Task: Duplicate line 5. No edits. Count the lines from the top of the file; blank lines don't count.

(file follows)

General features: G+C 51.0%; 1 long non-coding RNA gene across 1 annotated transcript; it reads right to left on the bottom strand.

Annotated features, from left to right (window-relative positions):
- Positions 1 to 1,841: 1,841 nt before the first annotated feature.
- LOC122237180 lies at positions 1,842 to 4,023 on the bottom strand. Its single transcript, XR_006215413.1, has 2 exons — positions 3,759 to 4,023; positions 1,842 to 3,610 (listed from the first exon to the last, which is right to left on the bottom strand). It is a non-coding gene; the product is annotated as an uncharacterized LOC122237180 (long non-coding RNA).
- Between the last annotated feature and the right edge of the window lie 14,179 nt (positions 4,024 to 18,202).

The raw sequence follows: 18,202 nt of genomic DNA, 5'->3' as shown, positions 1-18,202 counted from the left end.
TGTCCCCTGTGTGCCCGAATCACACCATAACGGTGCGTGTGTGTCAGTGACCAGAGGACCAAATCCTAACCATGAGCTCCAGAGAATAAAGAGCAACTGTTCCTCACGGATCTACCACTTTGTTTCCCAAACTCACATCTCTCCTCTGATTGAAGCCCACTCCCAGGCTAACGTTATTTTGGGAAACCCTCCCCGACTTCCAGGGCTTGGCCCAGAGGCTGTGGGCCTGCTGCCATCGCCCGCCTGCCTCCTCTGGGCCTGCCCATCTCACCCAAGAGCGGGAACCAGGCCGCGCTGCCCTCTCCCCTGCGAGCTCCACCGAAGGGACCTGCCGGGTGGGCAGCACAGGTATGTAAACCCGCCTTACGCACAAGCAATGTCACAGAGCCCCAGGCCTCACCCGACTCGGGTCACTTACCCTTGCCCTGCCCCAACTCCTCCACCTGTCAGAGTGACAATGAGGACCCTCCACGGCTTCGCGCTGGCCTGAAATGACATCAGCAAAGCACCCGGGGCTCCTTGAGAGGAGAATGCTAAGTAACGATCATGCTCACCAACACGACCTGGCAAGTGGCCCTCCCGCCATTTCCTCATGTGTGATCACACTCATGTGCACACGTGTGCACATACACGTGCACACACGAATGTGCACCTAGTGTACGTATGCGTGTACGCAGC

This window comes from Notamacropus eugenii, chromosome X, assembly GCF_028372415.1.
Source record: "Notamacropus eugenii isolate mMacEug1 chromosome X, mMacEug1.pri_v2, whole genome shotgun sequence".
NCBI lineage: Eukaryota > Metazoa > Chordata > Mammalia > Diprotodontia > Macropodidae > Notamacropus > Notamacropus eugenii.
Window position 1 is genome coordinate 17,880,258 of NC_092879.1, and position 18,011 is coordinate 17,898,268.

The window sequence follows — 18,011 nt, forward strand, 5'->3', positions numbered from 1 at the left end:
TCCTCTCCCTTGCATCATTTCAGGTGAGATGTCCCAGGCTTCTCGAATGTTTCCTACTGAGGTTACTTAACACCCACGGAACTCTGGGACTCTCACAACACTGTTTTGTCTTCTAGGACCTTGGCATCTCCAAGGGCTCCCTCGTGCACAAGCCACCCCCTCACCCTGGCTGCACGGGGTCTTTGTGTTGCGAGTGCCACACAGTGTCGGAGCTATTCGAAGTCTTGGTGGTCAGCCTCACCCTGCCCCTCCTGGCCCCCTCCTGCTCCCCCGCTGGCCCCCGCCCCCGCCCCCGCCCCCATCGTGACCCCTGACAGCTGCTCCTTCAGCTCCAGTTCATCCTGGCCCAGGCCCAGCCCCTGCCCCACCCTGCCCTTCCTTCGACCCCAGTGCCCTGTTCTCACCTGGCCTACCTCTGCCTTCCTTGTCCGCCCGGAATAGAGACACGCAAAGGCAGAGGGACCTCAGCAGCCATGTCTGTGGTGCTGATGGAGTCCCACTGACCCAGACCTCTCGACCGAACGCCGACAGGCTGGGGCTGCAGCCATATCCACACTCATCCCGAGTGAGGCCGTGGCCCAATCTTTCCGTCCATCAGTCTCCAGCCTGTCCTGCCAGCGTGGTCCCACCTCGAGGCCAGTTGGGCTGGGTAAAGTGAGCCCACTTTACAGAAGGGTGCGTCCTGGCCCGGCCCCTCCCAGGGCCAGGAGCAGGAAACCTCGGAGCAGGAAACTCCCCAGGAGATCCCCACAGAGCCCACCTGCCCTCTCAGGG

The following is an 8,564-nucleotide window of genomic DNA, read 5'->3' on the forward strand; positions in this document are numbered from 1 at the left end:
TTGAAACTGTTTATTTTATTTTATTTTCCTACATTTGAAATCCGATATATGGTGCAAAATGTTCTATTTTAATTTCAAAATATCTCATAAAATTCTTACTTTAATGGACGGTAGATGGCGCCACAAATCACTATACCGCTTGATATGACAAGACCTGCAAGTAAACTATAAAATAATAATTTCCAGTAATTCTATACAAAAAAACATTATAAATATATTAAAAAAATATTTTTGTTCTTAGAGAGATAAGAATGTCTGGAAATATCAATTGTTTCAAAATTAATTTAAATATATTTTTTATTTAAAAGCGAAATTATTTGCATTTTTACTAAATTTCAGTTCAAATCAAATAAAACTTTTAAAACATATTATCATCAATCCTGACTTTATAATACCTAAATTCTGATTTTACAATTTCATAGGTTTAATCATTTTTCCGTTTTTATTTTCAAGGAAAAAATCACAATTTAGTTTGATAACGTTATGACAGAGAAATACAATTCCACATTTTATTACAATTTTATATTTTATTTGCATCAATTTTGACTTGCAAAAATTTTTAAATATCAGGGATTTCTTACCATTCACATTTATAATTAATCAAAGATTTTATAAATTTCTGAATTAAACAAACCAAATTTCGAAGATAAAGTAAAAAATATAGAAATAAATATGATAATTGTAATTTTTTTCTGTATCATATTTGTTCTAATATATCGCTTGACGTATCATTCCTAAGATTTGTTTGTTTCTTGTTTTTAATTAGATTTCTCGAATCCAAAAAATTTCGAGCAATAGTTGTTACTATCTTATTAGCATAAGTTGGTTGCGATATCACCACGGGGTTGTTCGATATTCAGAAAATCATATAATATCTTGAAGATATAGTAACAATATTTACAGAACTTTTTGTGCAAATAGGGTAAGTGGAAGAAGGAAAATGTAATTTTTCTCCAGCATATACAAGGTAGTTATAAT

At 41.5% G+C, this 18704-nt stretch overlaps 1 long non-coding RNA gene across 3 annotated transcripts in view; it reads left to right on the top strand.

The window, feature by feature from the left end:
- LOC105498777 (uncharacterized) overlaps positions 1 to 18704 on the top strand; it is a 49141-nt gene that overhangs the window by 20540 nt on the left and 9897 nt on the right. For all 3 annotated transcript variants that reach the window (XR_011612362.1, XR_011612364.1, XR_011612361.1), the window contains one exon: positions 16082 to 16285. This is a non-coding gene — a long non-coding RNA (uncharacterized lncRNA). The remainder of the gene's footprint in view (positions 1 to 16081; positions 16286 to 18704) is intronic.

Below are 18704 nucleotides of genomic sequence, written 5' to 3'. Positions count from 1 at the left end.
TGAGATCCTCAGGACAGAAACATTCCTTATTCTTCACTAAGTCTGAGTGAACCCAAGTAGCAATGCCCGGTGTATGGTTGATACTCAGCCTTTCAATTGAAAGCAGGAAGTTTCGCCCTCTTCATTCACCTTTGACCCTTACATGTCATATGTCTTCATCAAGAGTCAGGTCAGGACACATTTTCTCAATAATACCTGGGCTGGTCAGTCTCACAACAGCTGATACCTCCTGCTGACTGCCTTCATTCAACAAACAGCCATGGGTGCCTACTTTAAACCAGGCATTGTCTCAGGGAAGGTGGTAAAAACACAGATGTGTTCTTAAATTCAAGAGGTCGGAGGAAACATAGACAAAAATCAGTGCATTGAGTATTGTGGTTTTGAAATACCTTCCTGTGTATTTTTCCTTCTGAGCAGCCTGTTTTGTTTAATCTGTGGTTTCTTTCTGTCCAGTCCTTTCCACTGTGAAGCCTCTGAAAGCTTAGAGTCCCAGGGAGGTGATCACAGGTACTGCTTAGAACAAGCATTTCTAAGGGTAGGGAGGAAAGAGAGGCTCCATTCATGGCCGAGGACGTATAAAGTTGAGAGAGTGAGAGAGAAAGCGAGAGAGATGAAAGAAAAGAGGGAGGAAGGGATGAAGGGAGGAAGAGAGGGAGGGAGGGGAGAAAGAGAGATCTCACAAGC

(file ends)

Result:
- Between the last annotated feature and the right edge of the window lie 14,179 nt (positions 4,024 to 18,202).